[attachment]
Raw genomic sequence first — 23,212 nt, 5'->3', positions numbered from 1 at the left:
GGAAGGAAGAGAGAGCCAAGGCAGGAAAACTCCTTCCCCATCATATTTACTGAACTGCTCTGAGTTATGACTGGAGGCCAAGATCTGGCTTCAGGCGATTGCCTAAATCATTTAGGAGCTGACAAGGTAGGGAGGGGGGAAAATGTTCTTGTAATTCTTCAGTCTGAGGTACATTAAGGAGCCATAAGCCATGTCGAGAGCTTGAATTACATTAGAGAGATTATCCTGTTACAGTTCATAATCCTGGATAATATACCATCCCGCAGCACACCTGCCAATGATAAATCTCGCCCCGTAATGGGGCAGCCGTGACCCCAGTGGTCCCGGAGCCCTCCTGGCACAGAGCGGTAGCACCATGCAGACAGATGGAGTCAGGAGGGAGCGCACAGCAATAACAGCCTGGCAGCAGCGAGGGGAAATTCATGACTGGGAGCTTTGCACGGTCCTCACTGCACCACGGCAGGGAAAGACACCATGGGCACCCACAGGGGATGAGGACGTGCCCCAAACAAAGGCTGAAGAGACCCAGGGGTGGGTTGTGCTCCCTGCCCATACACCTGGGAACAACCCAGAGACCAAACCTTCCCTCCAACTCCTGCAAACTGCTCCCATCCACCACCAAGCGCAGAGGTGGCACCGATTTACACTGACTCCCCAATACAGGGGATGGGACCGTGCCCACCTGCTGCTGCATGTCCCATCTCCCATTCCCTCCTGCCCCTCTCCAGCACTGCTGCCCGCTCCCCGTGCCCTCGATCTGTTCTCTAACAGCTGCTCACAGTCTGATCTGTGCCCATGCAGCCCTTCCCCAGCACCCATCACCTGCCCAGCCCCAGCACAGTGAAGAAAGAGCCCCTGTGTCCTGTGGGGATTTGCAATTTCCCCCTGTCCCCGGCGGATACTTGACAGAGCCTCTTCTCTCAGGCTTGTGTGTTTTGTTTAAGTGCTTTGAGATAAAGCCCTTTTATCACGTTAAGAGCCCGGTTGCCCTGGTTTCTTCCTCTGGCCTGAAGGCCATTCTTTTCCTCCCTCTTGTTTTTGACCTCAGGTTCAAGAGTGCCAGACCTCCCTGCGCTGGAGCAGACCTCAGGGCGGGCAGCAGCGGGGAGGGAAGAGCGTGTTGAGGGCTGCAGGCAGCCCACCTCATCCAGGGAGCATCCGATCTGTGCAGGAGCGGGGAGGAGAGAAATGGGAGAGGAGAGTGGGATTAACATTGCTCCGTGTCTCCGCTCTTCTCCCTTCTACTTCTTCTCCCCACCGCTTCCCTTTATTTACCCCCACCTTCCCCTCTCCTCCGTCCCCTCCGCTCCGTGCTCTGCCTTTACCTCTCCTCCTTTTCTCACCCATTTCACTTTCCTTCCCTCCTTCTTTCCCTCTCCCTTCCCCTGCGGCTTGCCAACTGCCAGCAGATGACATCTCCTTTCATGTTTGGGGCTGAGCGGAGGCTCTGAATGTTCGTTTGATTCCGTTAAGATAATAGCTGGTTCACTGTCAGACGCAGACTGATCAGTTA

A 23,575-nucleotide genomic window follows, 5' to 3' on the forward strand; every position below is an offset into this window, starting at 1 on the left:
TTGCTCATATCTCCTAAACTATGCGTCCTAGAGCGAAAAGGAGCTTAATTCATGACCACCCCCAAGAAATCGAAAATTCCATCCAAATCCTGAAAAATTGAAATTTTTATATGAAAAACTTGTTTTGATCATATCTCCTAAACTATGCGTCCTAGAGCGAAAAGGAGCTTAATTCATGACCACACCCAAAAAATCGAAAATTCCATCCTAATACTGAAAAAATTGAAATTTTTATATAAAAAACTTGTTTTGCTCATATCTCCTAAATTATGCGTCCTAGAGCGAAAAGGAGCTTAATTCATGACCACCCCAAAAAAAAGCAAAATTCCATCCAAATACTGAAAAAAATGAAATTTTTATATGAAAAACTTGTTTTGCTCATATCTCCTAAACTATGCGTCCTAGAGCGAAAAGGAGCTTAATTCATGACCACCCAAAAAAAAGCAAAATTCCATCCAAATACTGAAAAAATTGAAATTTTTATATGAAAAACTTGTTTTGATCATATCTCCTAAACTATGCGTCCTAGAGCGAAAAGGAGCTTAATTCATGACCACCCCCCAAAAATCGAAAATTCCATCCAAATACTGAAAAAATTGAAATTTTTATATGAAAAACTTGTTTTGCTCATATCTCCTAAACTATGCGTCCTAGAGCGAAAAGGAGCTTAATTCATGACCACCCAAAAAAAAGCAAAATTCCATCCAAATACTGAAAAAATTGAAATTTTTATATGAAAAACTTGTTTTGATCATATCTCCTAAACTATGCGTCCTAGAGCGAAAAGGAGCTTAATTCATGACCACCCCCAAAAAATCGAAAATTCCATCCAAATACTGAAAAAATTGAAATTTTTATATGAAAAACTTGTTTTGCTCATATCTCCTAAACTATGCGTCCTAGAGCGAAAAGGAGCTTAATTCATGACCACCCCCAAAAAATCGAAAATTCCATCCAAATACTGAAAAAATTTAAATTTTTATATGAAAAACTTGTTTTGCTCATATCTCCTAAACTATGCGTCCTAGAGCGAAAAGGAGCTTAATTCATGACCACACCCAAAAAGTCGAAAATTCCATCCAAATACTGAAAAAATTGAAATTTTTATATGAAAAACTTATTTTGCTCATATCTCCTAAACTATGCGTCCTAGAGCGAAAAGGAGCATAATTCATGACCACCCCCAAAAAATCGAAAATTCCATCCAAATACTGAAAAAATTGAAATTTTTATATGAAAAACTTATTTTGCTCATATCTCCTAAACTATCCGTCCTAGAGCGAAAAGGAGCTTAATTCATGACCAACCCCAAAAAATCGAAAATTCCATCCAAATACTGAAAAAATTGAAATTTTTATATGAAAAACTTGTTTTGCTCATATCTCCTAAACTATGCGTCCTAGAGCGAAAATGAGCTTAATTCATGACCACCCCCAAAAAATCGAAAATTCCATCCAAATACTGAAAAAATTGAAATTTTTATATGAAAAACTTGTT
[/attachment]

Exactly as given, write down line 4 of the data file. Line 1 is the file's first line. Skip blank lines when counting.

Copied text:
TTGCTCATATCTCCTAAACTATGCGTCCTAGAGCGAAAAGGAGCTTAATTCATGACCACCCCCAAGAAATCGAAAATTCCATCCAAATCCTGAAAAATTGAAATTTTTATATGAAAAACTTGTTTTGATCATATCTCCTAAACTATGCGTCCTAGAGCGAAAAGGAGCTTAATTCATGACCACACCCAAAAAATCGAAAATTCCATCCTAATACTGAAAAAATTGAAATTTTTATATAAAAAACTTGTTTTGCTCATATCTCCTAAATTATGCGTCCTAGAGCGAAAAGGAGCTTAATTCATGACCACCCCAAAAAAAAGCAAAATTCCATCCAAATACTGAAAAAAATGAAATTTTTATATGAAAAACTTGTTTTGCTCATATCTCCTAAACTATGCGTCCTAGAGCGAAAAGGAGCTTAATTCATGACCACCCAAAAAAAAGCAAAATTCCATCCAAATACTGAAAAAATTGAAATTTTTATATGAAAAACTTGTTTTGATCATATCTCCTAAACTATGCGTCCTAGAGCGAAAAGGAGCTTAATTCATGACCACCCCCCAAAAATCGAAAATTCCATCCAAATACTGAAAAAATTGAAATTTTTATATGAAAAACTTGTTTTGCTCATATCTCCTAAACTATGCGTCCTAGAGCGAAAAGGAGCTTAATTCATGACCACCCAAAAAAAAGCAAAATTCCATCCAAATACTGAAAAAATTGAAATTTTTATATGAAAAACTTGTTTTGATCATATCTCCTAAACTATGCGTCCTAGAGCGAAAAGGAGCTTAATTCATGACCACCCCCAAAAAATCGAAAATTCCATCCAAATACTGAAAAAATTGAAATTTTTATATGAAAAACTTGTTTTGCTCATATCTCCTAAACTATGCGTCCTAGAGCGAAAAGGAGCTTAATTCATGACCACCCCCAAAAAATCGAAAATTCCATCCAAATACTGAAAAAATTTAAATTTTTATATGAAAAACTTGTTTTGCTCATATCTCCTAAACTATGCGTCCTAGAGCGAAAAGGAGCTTAATTCATGACCACACCCAAAAAGTCGAAAATTCCATCCAAATACTGAAAAAATTGAAATTTTTATATGAAAAACTTATTTTGCTCATATCTCCTAAACTATGCGTCCTAGAGCGAAAAGGAGCATAATTCATGACCACCCCCAAAAAATCGAAAATTCCATCCAAATACTGAAAAAATTGAAATTTTTATATGAAAAACTTATTTTGCTCATATCTCCTAAACTATCCGTCCTAGAGCGAAAAGGAGCTTAATTCATGACCAACCCCAAAAAATCGAAAATTCCATCCAAATACTGAAAAAATTGAAATTTTTATATGAAAAACTTGTTTTGCTCATATCTCCTAAACTATGCGTCCTAGAGCGAAAATGAGCTTAATTCATGACCACCCCCAAAAAATCGAAAATTCCATCCAAATACTGAAAAAATTGAAATTTTTATATGAAAAACTTGTT